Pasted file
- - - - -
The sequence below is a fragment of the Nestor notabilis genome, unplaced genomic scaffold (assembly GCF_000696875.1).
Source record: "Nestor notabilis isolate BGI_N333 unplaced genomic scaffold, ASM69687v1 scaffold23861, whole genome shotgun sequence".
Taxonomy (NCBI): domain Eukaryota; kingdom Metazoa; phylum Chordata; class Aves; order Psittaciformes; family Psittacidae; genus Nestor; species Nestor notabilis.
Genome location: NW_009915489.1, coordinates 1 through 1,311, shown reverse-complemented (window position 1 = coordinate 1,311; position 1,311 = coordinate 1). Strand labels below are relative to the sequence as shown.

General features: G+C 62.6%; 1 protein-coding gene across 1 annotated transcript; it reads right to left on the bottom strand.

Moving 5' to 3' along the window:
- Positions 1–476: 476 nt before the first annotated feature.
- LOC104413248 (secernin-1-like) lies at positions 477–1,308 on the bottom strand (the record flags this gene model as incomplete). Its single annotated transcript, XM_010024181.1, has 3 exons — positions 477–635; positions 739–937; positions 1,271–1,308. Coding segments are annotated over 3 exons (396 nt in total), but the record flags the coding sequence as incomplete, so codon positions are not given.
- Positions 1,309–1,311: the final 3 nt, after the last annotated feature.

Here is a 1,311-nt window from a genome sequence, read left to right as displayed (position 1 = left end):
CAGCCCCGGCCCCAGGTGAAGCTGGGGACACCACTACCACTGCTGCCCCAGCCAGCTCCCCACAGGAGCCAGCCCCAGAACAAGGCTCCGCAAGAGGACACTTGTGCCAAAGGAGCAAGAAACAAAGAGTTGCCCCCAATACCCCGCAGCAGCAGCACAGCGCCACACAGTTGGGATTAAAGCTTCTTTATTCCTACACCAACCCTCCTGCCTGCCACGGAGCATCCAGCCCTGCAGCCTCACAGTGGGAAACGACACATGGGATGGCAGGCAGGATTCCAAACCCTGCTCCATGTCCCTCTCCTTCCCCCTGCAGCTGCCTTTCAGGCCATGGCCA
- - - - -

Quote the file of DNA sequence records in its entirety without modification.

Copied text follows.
The sequence below is a fragment of the Nestor notabilis genome, unplaced genomic scaffold (assembly GCF_000696875.1).
Source record: "Nestor notabilis isolate BGI_N333 unplaced genomic scaffold, ASM69687v1 scaffold23861, whole genome shotgun sequence".
Taxonomy (NCBI): domain Eukaryota; kingdom Metazoa; phylum Chordata; class Aves; order Psittaciformes; family Psittacidae; genus Nestor; species Nestor notabilis.
Genome location: NW_009915489.1, coordinates 1 through 1,311, shown reverse-complemented (window position 1 = coordinate 1,311; position 1,311 = coordinate 1). Strand labels below are relative to the sequence as shown.

General features: G+C 62.6%; 1 protein-coding gene across 1 annotated transcript; it reads right to left on the bottom strand.

Moving 5' to 3' along the window:
- Positions 1–476: 476 nt before the first annotated feature.
- LOC104413248 (secernin-1-like) lies at positions 477–1,308 on the bottom strand (the record flags this gene model as incomplete). Its single annotated transcript, XM_010024181.1, has 3 exons — positions 477–635; positions 739–937; positions 1,271–1,308. Coding segments are annotated over 3 exons (396 nt in total), but the record flags the coding sequence as incomplete, so codon positions are not given.
- Positions 1,309–1,311: the final 3 nt, after the last annotated feature.

Here is a 1,311-nt window from a genome sequence, read left to right as displayed (position 1 = left end):
CAGCCCCGGCCCCAGGTGAAGCTGGGGACACCACTACCACTGCTGCCCCAGCCAGCTCCCCACAGGAGCCAGCCCCAGAACAAGGCTCCGCAAGAGGACACTTGTGCCAAAGGAGCAAGAAACAAAGAGTTGCCCCCAATACCCCGCAGCAGCAGCACAGCGCCACACAGTTGGGATTAAAGCTTCTTTATTCCTACACCAACCCTCCTGCCTGCCACGGAGCATCCAGCCCTGCAGCCTCACAGTGGGAAACGACACATGGGATGGCAGGCAGGATTCCAAACCCTGCTCCATGTCCCTCTCCTTCCCCCTGCAGCTGCCTTTCAGGCCATGGCCA